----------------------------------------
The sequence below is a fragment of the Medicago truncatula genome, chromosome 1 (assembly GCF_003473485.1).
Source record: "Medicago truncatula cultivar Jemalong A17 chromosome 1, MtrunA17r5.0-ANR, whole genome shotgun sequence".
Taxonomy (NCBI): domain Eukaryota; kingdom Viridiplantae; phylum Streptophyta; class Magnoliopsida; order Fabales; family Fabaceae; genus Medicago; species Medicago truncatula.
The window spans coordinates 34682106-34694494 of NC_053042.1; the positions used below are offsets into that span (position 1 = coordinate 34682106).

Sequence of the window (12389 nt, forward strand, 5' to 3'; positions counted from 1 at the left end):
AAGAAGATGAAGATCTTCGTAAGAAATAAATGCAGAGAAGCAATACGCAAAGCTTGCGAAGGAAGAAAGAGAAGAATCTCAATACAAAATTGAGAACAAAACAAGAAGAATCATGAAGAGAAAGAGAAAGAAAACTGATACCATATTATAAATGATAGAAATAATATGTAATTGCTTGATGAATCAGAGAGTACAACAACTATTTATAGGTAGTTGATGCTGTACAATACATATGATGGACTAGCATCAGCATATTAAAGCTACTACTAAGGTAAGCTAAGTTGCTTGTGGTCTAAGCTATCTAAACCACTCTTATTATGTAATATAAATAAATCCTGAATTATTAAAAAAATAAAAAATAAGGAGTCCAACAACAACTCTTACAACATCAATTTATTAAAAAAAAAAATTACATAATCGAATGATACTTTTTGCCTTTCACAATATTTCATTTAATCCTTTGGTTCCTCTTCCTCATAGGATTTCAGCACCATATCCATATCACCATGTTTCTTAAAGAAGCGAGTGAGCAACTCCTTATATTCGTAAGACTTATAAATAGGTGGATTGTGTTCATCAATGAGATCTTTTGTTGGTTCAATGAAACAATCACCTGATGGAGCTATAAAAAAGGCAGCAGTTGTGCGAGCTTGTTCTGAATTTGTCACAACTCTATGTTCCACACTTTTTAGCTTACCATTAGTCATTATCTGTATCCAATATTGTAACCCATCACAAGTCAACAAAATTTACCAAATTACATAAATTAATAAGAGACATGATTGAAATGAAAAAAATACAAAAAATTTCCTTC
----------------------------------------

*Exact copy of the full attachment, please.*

The sequence below is a fragment of the Medicago truncatula genome, chromosome 1 (assembly GCF_003473485.1).
Source record: "Medicago truncatula cultivar Jemalong A17 chromosome 1, MtrunA17r5.0-ANR, whole genome shotgun sequence".
Taxonomy (NCBI): domain Eukaryota; kingdom Viridiplantae; phylum Streptophyta; class Magnoliopsida; order Fabales; family Fabaceae; genus Medicago; species Medicago truncatula.
The window spans coordinates 34682106-34694494 of NC_053042.1; the positions used below are offsets into that span (position 1 = coordinate 34682106).

Sequence of the window (12389 nt, forward strand, 5' to 3'; positions counted from 1 at the left end):
AAGAAGATGAAGATCTTCGTAAGAAATAAATGCAGAGAAGCAATACGCAAAGCTTGCGAAGGAAGAAAGAGAAGAATCTCAATACAAAATTGAGAACAAAACAAGAAGAATCATGAAGAGAAAGAGAAAGAAAACTGATACCATATTATAAATGATAGAAATAATATGTAATTGCTTGATGAATCAGAGAGTACAACAACTATTTATAGGTAGTTGATGCTGTACAATACATATGATGGACTAGCATCAGCATATTAAAGCTACTACTAAGGTAAGCTAAGTTGCTTGTGGTCTAAGCTATCTAAACCACTCTTATTATGTAATATAAATAAATCCTGAATTATTAAAAAAATAAAAAATAAGGAGTCCAACAACAACTCTTACAACATCAATTTATTAAAAAAAAAAATTACATAATCGAATGATACTTTTTGCCTTTCACAATATTTCATTTAATCCTTTGGTTCCTCTTCCTCATAGGATTTCAGCACCATATCCATATCACCATGTTTCTTAAAGAAGCGAGTGAGCAACTCCTTATATTCGTAAGACTTATAAATAGGTGGATTGTGTTCATCAATGAGATCTTTTGTTGGTTCAATGAAACAATCACCTGATGGAGCTATAAAAAAGGCAGCAGTTGTGCGAGCTTGTTCTGAATTTGTCACAACTCTATGTTCCACACTTTTTAGCTTACCATTAGTCATTATCTGTATCCAATATTGTAACCCATCACAAGTCAACAAAATTTACCAAATTACATAAATTAATAAGAGACATGATTGAAATGAAAAAAATACAAAAAATTTCCTTC